Douglas Stuart: “Shuggie Bain”

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Author, Stuart Douglas. Photo by Clive Smith.

Douglas Stuart discusses writing about a mother who is generous, loving, tenacious, funny, exhausting, and proud first; an alcoholic second. At its heart “Shuggie Bain” is about the love between a mother and a son, and the sacrifices we make for the people who mean the most to us. How far can you go to save the person you love before you have to save yourself? Set in 1980s Glasgow, with the policies of Margaret Thatcher weighing on the working-class, inspired by Stuart’s own young life, this deeply personal debut novel has been shortlisted for the Booker Prize, and is a finalist for the National Book Award. This is not a book to miss.

Excerpt from “Shuggie Bain” by Douglas Stuart.

The day was flat. That morning his mind had abandoned him and left his body wandering down below. The empty body went listlessly through its routine, pale and vacant-eyed under the fluorescent strip lights, as his soul floated above the aisles and thought only of tomorrow. Tomorrow was something to look forward to.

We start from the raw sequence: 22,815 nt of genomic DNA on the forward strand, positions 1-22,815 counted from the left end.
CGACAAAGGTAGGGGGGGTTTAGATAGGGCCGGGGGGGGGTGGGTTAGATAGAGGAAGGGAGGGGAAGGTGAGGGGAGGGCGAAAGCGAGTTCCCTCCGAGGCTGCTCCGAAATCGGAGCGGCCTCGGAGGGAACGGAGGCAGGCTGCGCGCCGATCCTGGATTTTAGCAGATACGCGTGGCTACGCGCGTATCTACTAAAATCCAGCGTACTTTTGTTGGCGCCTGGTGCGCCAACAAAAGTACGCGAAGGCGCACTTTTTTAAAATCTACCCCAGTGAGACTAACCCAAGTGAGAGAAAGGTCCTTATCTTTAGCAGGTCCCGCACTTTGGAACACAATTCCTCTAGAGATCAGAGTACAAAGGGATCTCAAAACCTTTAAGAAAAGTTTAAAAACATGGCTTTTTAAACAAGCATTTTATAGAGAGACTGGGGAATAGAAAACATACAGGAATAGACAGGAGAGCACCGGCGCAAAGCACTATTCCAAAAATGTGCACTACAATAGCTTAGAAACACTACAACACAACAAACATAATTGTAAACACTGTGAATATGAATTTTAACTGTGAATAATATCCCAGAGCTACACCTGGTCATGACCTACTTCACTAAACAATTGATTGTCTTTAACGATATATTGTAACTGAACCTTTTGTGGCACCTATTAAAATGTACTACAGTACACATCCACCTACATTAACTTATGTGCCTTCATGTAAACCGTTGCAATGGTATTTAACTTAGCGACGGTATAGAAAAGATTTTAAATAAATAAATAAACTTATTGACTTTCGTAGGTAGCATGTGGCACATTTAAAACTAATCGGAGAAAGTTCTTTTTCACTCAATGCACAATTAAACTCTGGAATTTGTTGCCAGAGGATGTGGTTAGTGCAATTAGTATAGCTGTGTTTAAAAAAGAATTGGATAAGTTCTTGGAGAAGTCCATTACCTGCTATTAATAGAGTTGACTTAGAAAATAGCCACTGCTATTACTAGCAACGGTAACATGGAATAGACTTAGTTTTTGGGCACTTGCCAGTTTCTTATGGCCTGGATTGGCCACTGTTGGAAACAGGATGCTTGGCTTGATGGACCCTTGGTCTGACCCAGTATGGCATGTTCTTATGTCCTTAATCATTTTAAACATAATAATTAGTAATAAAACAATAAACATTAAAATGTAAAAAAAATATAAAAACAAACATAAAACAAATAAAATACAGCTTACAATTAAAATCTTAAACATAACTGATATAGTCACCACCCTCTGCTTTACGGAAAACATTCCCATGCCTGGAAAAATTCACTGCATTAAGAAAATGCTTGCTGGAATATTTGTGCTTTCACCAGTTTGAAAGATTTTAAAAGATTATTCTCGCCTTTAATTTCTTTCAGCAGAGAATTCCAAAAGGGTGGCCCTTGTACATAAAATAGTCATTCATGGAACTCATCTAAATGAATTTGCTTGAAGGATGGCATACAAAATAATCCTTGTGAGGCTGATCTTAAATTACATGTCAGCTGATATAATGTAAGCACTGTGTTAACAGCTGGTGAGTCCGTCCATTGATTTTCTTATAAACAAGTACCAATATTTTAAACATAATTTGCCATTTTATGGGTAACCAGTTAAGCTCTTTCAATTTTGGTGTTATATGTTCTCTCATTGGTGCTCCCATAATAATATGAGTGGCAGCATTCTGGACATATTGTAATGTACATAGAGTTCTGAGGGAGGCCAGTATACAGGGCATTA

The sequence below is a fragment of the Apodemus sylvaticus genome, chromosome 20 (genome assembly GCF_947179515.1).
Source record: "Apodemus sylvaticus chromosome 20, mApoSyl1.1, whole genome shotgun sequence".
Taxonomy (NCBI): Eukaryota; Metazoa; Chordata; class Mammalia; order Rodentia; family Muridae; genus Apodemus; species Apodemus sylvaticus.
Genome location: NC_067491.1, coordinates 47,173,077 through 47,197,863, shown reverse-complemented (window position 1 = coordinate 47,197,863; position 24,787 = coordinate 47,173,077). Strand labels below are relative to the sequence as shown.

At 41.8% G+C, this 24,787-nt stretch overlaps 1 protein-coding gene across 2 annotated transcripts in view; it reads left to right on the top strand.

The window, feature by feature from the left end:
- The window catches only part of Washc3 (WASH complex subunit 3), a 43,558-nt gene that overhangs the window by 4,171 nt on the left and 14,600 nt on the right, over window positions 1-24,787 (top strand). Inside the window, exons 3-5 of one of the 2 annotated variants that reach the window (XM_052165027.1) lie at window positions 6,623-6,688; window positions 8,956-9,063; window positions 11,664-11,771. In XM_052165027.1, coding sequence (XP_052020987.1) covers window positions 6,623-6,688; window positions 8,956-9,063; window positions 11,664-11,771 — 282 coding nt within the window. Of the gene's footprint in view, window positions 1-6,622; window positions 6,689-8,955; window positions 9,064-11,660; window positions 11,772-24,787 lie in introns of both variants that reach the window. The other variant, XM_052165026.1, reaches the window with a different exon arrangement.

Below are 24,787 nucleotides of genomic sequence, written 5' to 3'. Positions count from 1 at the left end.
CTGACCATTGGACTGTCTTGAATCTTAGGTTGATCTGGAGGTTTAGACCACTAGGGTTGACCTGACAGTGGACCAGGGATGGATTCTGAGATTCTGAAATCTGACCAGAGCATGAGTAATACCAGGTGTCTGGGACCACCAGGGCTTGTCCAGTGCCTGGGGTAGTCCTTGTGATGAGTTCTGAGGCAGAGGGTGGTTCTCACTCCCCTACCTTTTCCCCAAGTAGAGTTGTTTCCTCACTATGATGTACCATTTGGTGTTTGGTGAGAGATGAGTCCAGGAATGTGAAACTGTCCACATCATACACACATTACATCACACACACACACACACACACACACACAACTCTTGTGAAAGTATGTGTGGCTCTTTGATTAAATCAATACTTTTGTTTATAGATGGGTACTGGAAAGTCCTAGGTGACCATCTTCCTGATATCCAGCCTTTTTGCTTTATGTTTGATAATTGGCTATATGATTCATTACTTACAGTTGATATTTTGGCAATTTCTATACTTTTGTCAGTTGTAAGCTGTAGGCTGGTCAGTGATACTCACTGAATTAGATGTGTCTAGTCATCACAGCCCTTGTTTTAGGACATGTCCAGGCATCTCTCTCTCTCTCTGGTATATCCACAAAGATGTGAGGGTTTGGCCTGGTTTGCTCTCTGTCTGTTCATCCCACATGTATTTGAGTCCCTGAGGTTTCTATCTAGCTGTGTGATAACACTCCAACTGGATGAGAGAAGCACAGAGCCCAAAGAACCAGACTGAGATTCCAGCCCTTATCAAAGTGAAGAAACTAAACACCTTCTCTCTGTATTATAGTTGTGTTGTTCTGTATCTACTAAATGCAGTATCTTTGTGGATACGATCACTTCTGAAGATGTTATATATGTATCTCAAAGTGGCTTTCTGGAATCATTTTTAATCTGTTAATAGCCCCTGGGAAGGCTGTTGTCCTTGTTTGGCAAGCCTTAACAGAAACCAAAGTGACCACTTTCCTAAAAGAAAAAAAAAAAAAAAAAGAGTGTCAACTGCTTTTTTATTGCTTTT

Shuggie was methodical in setting up for his shift. All the pots of oily dips and spreads were decanted into clean trays. The edges were wiped free of any splashes that would go brown quickly and ruin the illusion of freshness. The sliced hams were artfully arranged with fake parsley sprigs, and the olives were turned so that the viscous juice slid like mucus over their green skins.

Ann McGee had the brass neck to call in sick again that morning, leaving him with the thankless task of running his deli counter and her rotisserie stand all alone. No day ever started well with six dozen raw chickens, and today of all days, it was stealing the sweetness out of his daydreams.

He pushed industrial skewers through each cold, dead bird and lined them up neatly in a row. They sat there, with their stubby wings crossed over their fat little chests like so many headless babies. There was a time he would have taken pride in this orderliness. In reality, pushing the metal through the bumpy pink flesh was the easy part; the difficult part was resisting the urge to do the same to the customers. They would pore over the hot glass and study each of the carcasses in detail. They would choose only the best bird, ignorant to the fact that battery farming meant they were all identical. Shuggie would stand there, his back teeth pinching the inside of his cheek, and indulge their indecisiveness with a forced smile. Then the pantomime would really begin. “Gies three breasts, five thighs, and just wan wing the day, son.”